Trans-Alaska Pipeline System

From Academic Kids

Map of the pipeline
Map of the pipeline

The Trans-Alaska Pipeline System (TAPS), usually called the Alyeska Pipeline in Alaska or the Alaska Pipeline elsewhere, is a major U.S. oil pipeline connecting oil fields in northern Alaska to a sea port where the oil can be shipped to the Lower 48 states for refining.

Oil was discovered at Prudhoe Bay in 1968. A pipeline was considered the only viable system for transporting the oil to the nearest ice-free port, almost 800 miles (1,287 km) away at Valdez. The oil companies with exploitation rights grouped together as the Alyeska consortium to create a company to design, build, and then operate the pipeline. US President Richard Nixon signed the Trans-Alaska Pipeline Authorization Act into law on November 16, 1973, which authorized the construction of the pipeline. Although the pipeline is actually about 799 miles long, it is usually referred to as 800 miles long.

The single 48 inch (1.22 m) diameter pipeline was built between March 27, 1975 and May 31, 1977 at a cost of around US$8 billion. The pipe was constructed in six sections by five different contractors employing 21,000 people at the peak of work; 31 were killed in accidents during construction.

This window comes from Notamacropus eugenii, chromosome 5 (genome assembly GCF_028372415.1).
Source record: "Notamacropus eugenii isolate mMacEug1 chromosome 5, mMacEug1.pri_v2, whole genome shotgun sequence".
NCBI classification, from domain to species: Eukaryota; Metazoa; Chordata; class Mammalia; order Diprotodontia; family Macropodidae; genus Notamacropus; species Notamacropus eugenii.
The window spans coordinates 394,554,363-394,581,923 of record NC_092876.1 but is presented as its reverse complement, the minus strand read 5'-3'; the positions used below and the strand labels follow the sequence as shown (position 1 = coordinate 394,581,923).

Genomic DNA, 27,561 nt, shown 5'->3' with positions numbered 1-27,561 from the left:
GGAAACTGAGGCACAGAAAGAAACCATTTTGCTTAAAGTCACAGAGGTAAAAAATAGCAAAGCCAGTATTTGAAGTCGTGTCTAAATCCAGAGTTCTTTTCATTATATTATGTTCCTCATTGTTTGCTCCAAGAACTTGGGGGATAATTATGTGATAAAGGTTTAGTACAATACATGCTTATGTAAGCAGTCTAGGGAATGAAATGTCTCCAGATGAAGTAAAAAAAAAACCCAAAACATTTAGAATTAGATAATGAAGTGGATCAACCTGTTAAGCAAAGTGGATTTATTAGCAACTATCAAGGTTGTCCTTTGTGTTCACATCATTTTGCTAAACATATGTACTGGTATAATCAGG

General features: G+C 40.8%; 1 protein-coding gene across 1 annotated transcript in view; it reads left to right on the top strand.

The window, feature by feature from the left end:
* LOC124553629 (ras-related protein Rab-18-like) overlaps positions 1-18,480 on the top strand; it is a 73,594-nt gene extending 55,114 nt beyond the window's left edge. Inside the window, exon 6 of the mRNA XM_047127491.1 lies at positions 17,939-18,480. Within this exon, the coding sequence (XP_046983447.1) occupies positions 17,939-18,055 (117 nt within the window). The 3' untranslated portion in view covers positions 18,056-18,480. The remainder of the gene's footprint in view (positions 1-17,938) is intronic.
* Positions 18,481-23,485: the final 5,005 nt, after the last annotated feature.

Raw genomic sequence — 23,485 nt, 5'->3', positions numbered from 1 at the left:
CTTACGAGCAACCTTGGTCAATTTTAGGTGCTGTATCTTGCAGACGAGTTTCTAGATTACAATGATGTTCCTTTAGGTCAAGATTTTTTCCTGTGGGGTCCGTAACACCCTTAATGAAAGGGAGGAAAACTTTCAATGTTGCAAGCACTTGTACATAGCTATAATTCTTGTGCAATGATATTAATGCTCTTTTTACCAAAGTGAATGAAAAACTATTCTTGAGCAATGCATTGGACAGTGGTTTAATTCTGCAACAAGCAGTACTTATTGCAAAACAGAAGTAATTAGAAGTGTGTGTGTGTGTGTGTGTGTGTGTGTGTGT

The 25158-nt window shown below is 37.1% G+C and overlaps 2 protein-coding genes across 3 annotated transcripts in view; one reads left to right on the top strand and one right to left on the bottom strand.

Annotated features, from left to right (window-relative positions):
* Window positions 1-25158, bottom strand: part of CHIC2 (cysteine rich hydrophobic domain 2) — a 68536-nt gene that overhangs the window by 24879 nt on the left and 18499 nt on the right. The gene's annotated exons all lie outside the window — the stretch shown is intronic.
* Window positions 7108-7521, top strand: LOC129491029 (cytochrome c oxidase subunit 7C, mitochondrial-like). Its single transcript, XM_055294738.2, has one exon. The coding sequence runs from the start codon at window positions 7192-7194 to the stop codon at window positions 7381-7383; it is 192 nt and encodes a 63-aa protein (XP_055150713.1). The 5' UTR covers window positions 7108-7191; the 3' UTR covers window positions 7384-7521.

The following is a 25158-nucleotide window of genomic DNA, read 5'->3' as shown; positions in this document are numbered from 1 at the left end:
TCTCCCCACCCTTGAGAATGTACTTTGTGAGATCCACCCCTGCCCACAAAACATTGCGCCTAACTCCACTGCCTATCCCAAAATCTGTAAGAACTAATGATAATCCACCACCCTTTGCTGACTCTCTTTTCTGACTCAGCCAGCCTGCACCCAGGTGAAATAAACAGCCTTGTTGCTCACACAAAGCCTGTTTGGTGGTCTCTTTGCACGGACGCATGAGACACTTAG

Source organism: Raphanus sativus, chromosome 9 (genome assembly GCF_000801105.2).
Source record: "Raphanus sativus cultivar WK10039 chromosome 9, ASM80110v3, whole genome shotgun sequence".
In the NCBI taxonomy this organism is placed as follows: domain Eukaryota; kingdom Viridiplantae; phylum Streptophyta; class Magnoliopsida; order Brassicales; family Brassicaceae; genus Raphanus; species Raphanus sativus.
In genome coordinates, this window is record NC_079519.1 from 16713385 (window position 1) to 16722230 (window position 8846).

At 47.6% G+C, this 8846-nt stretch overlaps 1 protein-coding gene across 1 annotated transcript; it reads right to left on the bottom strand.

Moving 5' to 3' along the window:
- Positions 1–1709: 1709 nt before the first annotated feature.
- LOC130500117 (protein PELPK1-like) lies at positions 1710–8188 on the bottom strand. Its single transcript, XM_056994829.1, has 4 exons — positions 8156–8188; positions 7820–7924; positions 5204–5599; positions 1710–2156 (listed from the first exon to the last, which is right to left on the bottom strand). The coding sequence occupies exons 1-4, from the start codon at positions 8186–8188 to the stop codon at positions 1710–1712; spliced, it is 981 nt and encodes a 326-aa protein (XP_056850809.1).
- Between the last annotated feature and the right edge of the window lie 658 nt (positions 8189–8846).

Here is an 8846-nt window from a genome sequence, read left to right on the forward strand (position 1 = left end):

Missing image
An elevated section with typical zig-zag configuration

The 800 mile (1,287 km) route presented special challenges. As well as the harsh environment, the need to cross three mountain ranges and many rivers and streams, the permafrost of Alaska meant that almost half of the pipeline's length had to be elevated rather than buried as normal to prevent the ground melting and shifting. There were five years of surveying and geological sampling before construction began. During construction archeological teams were repeatedly called in to investigate previously unknown sites which were disturbed by excavation.

Along the pipeline there are eleven pump stations, each with four pumps. Each electric pump is powered by diesel or natural gas generators. Twelve pump stations were planned but Pump Station 11 was never built, the southward numbering system for the pump stations retains a place for this nonexistent station. Usually only around seven stations are active at one time, and future plans to replace the existing pumps with newer high-efficiency pumps may reduce the number of active stations even further.

In areas where thaw-sensitive permafrost exists but the line must be buried, such as highway crossings or avalanche-prone areas, the pipe is encased in an insulated, refrigerated ditch. Nearby refrigeration plants pump cold brine through 6 inch (15 cm) pipes which absorb heat and keep the soil cooled. Other areas of burial are either conventional covered ditches or unrefrigerated but insulated ditches, depending on the sensitivity of the surrounding soil.